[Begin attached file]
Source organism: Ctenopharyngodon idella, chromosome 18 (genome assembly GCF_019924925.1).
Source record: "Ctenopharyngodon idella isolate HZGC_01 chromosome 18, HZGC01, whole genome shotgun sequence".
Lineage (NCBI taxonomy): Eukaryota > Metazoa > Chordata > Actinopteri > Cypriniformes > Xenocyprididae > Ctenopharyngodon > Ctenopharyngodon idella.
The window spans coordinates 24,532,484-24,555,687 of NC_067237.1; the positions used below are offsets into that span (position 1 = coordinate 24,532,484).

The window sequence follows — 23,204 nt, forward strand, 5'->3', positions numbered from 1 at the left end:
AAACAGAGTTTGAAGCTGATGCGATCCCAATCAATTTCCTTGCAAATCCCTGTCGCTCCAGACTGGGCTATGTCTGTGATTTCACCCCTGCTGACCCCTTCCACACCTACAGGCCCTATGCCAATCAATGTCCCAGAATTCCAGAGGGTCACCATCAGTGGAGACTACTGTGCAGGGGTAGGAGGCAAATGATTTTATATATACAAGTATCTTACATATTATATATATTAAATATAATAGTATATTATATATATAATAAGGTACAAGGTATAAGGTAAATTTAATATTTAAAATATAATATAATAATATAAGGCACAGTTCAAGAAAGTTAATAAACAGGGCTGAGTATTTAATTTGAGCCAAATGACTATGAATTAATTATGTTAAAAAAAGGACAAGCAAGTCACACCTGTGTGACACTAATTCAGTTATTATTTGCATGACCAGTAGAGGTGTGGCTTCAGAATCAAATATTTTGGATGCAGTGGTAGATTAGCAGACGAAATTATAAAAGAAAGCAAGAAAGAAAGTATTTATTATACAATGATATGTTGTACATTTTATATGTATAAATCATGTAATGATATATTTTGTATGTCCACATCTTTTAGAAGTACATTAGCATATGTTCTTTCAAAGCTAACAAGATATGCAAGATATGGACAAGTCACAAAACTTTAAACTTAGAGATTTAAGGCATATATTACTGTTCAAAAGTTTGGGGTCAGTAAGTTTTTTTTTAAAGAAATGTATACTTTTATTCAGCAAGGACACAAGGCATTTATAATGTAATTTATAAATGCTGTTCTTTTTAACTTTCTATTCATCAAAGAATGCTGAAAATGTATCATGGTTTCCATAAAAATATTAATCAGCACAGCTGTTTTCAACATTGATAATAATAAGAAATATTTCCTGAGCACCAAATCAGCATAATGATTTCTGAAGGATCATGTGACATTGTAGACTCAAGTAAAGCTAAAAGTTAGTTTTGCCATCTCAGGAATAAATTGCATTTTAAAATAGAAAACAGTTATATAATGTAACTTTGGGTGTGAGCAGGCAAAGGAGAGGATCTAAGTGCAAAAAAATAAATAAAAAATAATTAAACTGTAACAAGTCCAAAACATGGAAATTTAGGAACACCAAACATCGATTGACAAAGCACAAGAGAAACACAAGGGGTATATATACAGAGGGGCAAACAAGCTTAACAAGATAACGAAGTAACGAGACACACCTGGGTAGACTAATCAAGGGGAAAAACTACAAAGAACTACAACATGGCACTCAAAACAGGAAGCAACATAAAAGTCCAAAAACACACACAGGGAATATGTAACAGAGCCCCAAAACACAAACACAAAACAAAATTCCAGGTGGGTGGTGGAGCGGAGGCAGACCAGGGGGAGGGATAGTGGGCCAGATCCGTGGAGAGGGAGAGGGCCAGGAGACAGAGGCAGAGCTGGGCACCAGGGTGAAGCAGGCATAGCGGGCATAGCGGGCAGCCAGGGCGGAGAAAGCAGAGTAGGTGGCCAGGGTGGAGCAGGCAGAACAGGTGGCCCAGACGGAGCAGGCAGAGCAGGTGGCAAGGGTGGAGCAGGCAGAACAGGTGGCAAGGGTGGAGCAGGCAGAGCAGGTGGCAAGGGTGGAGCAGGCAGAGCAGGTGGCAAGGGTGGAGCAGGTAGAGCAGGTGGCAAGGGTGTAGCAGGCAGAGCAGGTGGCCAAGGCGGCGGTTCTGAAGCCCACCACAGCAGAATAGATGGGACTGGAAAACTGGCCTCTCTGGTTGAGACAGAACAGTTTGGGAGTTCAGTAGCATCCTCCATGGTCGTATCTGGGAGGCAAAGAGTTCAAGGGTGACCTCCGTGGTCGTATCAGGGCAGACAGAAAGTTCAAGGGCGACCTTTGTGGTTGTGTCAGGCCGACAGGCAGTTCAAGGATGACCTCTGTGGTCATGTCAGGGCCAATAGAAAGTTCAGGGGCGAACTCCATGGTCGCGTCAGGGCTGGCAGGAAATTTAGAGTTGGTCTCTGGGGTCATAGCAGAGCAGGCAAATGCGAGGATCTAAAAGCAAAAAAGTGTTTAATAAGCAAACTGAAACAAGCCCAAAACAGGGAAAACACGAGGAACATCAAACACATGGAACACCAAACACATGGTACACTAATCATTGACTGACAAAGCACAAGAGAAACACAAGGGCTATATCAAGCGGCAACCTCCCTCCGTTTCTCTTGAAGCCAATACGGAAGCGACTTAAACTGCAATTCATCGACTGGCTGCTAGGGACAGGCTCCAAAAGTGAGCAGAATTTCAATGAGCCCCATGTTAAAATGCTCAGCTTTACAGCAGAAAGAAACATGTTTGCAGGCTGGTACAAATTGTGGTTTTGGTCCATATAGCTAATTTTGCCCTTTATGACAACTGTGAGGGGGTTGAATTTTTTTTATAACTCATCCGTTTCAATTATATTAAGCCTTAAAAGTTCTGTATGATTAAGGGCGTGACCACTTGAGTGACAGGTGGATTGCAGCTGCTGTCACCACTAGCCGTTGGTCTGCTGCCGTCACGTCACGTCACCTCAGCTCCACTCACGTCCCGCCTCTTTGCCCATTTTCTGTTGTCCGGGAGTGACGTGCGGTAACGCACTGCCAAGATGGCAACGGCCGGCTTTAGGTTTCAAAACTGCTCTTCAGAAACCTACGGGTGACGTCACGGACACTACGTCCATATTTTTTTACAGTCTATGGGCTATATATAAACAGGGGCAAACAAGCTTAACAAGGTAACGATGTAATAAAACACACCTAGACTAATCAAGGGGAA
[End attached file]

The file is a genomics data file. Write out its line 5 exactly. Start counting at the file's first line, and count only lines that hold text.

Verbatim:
The window sequence follows — 23,204 nt, forward strand, 5'->3', positions numbered from 1 at the left end: